After spending nearly six months behind bars in Egypt, three Al Jazeera journalists accused of spreading false news and conspiring with the Muslim Brotherhood were found guilty by an Egyptian court.
Peter Greste and Mohamed Fahmy were sentenced to seven years in prison. Abdullah Baher Mohamed was handed down 10 years — seven for one charge, three for a second.
The trio, who were reporting in Cairo when they were detained last December, have steadfastly denied the charges, as has Al Jazeera.
The prosecution, which has argued channels like Al Jazeera brought down Iraq and were planning to do the same in Egypt, has been widely condemned by international correspondents, press organizations and foreign governments.
“On June 23, the entire world will be watching Egypt to see whether they uphold the values of press freedom,” Al Jazeera spokesman Osama Saeed said last week.
Amnesty International has asserted that Greste, Fahmy and Mohamed are pawns in a geopolitical dispute between Egypt and Qatar, the tiny Middle Eastern country that finances Al Jazeera. Qatar has long been perceived as a supporter of the Muslim Brotherhood, a religious and political group banned in Egypt and labeled a terrorist organization after President Mohamed Morsy’s ouster last year.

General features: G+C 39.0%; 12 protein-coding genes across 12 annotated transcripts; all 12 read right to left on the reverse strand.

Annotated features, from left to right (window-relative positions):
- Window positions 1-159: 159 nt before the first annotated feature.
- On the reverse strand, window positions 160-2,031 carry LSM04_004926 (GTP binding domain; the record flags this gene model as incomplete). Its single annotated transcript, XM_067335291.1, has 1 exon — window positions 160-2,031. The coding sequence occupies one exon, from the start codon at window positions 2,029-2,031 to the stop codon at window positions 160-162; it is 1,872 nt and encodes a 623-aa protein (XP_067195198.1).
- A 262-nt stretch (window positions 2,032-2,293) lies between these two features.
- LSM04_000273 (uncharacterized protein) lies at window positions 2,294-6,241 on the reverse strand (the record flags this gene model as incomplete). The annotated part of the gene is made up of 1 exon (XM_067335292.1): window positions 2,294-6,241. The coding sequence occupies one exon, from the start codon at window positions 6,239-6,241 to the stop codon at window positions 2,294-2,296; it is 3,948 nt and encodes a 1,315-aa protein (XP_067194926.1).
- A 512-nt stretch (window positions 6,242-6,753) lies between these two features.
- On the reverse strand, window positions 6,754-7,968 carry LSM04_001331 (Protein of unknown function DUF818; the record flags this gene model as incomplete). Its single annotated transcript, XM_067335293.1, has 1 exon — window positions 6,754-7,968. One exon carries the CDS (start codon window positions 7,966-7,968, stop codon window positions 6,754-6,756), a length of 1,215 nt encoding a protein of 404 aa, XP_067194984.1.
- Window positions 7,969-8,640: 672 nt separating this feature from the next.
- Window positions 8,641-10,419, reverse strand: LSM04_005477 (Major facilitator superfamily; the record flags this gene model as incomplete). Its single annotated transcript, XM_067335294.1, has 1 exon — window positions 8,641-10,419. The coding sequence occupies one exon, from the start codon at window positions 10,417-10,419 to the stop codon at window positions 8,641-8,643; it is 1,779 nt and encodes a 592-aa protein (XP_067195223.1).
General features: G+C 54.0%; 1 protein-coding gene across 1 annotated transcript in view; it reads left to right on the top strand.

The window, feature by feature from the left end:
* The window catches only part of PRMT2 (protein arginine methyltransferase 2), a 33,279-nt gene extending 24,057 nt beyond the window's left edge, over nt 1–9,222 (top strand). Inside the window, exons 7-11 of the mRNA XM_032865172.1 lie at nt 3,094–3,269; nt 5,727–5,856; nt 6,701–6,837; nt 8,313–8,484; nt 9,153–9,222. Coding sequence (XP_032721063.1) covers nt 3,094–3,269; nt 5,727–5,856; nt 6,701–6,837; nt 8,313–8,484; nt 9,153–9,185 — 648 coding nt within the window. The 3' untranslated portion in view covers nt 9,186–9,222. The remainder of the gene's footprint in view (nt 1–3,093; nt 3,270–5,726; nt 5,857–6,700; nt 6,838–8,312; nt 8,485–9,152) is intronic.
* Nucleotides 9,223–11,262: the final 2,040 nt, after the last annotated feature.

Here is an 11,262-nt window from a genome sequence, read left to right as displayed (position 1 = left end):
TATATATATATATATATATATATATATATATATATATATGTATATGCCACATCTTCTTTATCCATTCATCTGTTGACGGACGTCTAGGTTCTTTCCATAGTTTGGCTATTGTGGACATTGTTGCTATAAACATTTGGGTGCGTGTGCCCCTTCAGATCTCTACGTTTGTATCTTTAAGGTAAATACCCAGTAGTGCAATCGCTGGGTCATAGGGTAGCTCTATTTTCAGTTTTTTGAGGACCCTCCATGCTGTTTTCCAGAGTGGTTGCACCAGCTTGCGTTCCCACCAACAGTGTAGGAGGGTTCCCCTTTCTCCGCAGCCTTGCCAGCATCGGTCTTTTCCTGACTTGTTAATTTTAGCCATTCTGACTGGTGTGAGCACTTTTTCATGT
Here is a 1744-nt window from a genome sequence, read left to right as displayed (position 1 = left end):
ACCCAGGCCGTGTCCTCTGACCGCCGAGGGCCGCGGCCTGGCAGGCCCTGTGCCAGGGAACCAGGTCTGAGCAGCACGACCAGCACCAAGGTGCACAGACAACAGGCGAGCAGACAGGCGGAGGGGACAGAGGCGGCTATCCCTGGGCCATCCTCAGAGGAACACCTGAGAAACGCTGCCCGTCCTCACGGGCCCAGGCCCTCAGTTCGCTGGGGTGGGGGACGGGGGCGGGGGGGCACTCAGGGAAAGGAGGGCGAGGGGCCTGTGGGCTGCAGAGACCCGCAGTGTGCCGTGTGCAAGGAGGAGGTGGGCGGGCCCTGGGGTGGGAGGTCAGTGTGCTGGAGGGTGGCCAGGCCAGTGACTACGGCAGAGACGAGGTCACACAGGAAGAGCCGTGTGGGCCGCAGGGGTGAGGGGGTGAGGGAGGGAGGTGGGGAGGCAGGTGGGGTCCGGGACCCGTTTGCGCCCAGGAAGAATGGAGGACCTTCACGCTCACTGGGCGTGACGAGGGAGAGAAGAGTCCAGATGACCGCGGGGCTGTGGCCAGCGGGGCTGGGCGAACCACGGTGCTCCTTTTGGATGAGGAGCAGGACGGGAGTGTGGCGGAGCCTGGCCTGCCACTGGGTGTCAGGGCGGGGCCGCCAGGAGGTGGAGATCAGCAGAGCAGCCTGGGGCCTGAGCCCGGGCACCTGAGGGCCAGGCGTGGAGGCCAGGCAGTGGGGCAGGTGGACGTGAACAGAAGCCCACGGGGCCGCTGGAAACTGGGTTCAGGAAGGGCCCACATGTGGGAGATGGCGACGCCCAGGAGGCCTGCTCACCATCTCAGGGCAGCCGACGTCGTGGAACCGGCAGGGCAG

That declaration came just days before the Al Jazeera journalists were arrested at the Cairo hotel where they were working. Egyptian state-run media said they were charged with “broadcasting false information” to harm the country’s national security and being members of an illegal organization, the Muslim Brotherhood.
A number of other defendants, with no affiliation to Al Jazeera, are facing similar charges. The prosecutors have been criticized for presenting evidence that was “fabricated,” as Greste has asserted, or irrelevant to the case, like videos of Greste’s old news reports from other countries.
‘Doing their job’
Greste, Fahmy and Mohamed were working for Al Jazeera’s English-language news channel when they were detained. Greste, a correspondent, previously worked for CNN, Reuters and the BBC, while Fahmy, the channel’s bureau chief in Cairo, has also worked for CNN.
“Mohammed, Baher, and Peter are first class journalists,” Al Jazeera English managing director Al Anstey said in a statement after they’d been detained for three months. “They were just doing their job covering and challenging all sides of the story in Egypt.”
In an interview for CNN’s “Reliable Sources,” Greste’s parents, Juris and Lois, said they could not understand why Peter was still behind bars.
“Peter had no reason, no motive for doing anything like the allegations against him,” Lois Greste said. “He would have reported the same story, be it for CNN, BBC, Reuters or anybody else.”
Juris Greste said it was not unreasonable to characterize his son as a “political prisoner.”
“It looks like a kidnapping by the state, as it were,” he said, even as he emphasized that he and his wife “bear no ill will against Egypt or its people.”
On Sunday U.S. Secretary of State John Kerry said he spoke “specifically about Al Jazeera journalists” during a meeting with the new Egyptian president, Abdel Fattah el-Sisi.
While Kerry did not elaborate on the outcome, he said generally that they “discussed the essential role of a vibrant civil society, a free press, and rule of law, and due process in a democracy.”